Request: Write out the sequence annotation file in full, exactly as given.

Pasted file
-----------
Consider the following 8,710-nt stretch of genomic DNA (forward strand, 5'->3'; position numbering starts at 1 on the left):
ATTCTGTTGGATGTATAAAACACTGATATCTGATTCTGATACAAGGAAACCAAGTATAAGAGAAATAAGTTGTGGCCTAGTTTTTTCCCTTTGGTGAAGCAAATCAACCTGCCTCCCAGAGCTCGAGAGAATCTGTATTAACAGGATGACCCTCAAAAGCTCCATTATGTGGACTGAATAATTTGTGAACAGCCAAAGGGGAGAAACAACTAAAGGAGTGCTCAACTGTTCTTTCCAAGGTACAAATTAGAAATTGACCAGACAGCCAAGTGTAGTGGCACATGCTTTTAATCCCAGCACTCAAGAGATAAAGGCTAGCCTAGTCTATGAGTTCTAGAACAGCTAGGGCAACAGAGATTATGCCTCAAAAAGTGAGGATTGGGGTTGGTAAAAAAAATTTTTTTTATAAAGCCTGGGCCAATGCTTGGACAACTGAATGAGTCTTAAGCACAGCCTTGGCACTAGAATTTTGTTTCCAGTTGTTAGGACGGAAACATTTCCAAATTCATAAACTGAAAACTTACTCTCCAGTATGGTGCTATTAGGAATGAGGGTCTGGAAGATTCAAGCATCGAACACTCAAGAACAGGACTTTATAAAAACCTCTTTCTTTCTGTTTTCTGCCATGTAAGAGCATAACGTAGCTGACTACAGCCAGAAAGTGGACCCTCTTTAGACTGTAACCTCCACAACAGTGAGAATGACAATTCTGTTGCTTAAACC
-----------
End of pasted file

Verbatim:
Consider the following 8,710-nt stretch of genomic DNA (forward strand, 5'->3'; position numbering starts at 1 on the left):
ATTCTGTTGGATGTATAAAACACTGATATCTGATTCTGATACAAGGAAACCAAGTATAAGAGAAATAAGTTGTGGCCTAGTTTTTTCCCTTTGGTGAAGCAAATCAACCTGCCTCCCAGAGCTCGAGAGAATCTGTATTAACAGGATGACCCTCAAAAGCTCCATTATGTGGACTGAATAATTTGTGAACAGCCAAAGGGGAGAAACAACTAAAGGAGTGCTCAACTGTTCTTTCCAAGGTACAAATTAGAAATTGACCAGACAGCCAAGTGTAGTGGCACATGCTTTTAATCCCAGCACTCAAGAGATAAAGGCTAGCCTAGTCTATGAGTTCTAGAACAGCTAGGGCAACAGAGATTATGCCTCAAAAAGTGAGGATTGGGGTTGGTAAAAAAAATTTTTTTTATAAAGCCTGGGCCAATGCTTGGACAACTGAATGAGTCTTAAGCACAGCCTTGGCACTAGAATTTTGTTTCCAGTTGTTAGGACGGAAACATTTCCAAATTCATAAACTGAAAACTTACTCTCCAGTATGGTGCTATTAGGAATGAGGGTCTGGAAGATTCAAGCATCGAACACTCAAGAACAGGACTTTATAAAAACCTCTTTCTTTCTGTTTTCTGCCATGTAAGAGCATAACGTAGCTGACTACAGCCAGAAAGTGGACCCTCTTTAGACTGTAACCTCCACAACAGTGAGAATGACAATTCTGTTGCTTAAACC